California Gov. Gray Davis (D) will have to fight for his job this fall in the nation's first gubernatorial recall election in 82 years. Counties across the state reported 1.3 million valid petition signatures, well above the 897,158 required for the recall vote. The only declared major-party candidate so far is US Rep. Darrell Issa (R), who spent $1.71 million of his car-alarm fortune to fund the recall effort. In a show of unity, Democratic officeholders have said they will not run against Davis.

A congressional investigation has concluded that while intelligence failures occurred, there was no specific evidence that indicates the Sept. 11, 2001, terrorist attacks on the US could have been prevented. Prior to the attacks, the Central Intelligence Agency failed to act on intelligence it had about hijackers, the Federal Bureau of Investigation was unable to crack Al Qaeda in the US, and key National Security Agency intercepts were never circulated, according the 900-page declassified version of the congressional report.

Bowing to pressure from two key allies in the war on terrorism, the Pentagon said it would not seek the death penalty in any military trials of two British subjects and an Australian held at Guantanamo Bay, Cuba. President Bush on July 3 designated six foreign captives as eligible to be tried before US military commissions.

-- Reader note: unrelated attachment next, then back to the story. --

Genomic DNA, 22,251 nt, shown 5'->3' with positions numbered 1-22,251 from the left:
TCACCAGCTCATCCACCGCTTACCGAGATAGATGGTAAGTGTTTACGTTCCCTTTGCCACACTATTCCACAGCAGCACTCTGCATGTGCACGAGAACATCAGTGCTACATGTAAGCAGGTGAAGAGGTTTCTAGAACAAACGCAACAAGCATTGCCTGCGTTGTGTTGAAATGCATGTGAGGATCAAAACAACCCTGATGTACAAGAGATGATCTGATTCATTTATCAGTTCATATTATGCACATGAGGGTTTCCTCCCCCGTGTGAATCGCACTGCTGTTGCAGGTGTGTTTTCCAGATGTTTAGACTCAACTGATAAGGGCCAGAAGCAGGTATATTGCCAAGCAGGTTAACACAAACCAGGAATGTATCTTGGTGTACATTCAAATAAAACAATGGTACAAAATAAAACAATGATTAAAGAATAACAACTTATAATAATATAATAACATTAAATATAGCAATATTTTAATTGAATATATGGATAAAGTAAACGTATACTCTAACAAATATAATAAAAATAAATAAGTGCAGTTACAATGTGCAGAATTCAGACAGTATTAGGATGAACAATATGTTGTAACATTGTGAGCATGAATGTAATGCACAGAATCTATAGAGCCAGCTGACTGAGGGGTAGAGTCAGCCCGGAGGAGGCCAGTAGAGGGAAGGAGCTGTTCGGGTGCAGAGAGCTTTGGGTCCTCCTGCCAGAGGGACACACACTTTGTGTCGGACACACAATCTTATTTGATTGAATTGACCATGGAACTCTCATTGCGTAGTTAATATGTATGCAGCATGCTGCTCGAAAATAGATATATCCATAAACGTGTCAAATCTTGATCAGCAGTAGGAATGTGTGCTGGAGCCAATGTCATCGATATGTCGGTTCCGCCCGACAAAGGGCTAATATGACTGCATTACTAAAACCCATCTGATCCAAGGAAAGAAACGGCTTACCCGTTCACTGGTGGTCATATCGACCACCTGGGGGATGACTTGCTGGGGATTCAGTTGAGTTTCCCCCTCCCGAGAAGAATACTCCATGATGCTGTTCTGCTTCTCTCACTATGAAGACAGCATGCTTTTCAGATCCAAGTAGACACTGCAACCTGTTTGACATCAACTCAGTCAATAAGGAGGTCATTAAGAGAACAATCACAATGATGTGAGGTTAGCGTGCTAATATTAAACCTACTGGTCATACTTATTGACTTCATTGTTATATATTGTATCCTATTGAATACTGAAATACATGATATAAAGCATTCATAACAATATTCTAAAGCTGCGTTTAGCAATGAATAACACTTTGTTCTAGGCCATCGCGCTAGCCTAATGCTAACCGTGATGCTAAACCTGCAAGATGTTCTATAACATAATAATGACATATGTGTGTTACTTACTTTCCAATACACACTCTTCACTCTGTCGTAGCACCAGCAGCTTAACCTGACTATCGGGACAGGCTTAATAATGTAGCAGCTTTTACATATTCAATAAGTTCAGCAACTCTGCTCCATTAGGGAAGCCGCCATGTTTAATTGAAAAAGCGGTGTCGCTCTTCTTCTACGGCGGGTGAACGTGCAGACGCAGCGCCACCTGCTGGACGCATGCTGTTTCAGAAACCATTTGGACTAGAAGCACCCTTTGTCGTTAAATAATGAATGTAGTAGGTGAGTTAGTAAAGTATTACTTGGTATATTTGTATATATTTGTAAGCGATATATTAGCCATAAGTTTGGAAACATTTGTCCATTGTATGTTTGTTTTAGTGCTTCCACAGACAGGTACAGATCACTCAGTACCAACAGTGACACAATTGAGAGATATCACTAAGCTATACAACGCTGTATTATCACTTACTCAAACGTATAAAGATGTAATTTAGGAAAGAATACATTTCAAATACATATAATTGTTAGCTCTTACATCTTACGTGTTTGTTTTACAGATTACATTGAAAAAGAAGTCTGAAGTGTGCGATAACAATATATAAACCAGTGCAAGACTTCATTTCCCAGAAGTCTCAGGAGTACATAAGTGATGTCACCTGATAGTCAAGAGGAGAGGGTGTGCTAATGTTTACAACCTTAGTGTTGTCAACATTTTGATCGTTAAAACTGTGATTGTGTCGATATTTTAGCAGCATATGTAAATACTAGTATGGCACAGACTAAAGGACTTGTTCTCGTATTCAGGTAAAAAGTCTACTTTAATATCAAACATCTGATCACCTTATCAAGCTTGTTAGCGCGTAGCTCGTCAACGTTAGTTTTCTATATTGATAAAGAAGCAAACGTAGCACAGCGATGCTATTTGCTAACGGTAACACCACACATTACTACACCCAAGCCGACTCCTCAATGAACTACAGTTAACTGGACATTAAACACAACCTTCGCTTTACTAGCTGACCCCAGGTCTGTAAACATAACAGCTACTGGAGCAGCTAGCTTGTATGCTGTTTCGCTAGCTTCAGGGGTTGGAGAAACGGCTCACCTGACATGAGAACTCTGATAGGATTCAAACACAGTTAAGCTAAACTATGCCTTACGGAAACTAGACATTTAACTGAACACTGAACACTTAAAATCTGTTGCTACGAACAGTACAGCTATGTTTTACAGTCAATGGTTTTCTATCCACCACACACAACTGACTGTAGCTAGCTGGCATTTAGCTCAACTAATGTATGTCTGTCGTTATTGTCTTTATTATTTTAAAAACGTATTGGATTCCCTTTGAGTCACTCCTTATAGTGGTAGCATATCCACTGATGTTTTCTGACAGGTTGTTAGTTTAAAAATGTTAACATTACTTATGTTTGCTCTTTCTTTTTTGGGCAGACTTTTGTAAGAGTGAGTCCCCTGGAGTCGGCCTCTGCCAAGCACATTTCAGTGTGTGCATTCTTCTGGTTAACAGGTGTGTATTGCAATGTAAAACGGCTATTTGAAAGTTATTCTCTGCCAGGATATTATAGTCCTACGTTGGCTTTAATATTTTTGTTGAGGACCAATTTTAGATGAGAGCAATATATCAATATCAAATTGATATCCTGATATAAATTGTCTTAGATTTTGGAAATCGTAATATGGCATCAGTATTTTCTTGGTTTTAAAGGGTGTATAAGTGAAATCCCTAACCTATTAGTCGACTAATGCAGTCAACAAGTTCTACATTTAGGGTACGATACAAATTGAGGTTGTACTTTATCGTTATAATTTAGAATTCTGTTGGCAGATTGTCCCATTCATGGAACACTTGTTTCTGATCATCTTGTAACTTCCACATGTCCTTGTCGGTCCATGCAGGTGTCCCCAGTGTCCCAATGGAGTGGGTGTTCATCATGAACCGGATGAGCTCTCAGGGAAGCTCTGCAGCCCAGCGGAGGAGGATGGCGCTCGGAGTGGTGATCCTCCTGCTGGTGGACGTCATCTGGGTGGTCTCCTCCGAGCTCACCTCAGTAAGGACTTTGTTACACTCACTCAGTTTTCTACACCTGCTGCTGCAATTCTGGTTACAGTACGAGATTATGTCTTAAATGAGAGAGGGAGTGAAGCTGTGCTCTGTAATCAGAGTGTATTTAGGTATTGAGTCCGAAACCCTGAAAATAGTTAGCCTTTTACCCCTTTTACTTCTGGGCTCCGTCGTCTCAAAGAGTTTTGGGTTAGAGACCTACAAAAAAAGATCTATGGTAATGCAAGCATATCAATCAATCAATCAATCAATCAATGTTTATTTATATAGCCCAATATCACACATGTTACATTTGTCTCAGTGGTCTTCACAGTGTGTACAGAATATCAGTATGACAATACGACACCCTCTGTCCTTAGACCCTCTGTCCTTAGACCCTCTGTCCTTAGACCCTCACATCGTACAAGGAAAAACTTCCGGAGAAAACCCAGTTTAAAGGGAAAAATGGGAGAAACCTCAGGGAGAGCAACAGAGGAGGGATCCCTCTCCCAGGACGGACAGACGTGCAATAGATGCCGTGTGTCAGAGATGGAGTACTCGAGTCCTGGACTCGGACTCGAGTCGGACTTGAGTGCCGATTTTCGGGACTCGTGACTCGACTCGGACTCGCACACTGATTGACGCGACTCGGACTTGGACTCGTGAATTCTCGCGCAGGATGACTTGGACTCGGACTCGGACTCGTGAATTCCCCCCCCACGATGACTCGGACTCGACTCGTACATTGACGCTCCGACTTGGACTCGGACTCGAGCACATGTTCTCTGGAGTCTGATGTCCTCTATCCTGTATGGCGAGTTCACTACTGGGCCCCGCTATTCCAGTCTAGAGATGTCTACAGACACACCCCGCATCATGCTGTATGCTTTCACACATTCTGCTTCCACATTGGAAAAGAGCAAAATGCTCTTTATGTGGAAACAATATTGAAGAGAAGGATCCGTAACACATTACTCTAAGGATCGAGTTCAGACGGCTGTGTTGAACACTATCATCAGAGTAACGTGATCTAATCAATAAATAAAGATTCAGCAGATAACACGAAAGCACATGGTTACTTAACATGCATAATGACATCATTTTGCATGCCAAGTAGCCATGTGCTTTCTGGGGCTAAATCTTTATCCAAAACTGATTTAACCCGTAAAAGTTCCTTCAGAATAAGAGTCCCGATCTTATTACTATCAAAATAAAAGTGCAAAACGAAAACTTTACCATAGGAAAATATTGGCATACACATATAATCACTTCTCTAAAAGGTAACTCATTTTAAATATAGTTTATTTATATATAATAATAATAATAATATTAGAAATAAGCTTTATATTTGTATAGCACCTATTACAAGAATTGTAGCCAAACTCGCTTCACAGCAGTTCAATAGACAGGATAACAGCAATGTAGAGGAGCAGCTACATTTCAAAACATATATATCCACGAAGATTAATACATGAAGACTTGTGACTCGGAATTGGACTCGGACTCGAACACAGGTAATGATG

The House approved a $17.1 billion foreign aid bill including two new initiatives by Bush to fight AIDS in Africa and poverty around the world. Democratic Party critics said the AIDS funding was short of what was promised and needed. But their attempt to add more funding was defeated. The legislation passed, 370-50, after the House rejected an attempt to add Saudi Arabia to five other nations - all on the State Department's list of state sponsors of terrorism - that are ineligible for US aid.

A congressional effort to restore ownership restrictions on media companies shifts to the Senate now that the House has voted to prevent a single company from owning enough television stations to reach more than 35 percent of the nation's viewers. Despite a White House veto threat, the House Wednesday easily approved a spending bill that included a provision that would roll back a Federal Communications Commission decision overhauling decades-old restrictions on media ownership.

In what Mayor Michael Bloom-berg (R) called an attack that "strikes at the heart of democracy," New York City Councilman James Davis, a former police officer and ordained minister who campaigned against urban violence, was shot and killed by a political rival in City Hall Wednesday afternoon. The gunman, Othniel Askew, entered the building as Davis's guest, bypassing metal detectors through which all other visitors had to walk. That prompted Bloomberg to order metal detector checks for everyone.

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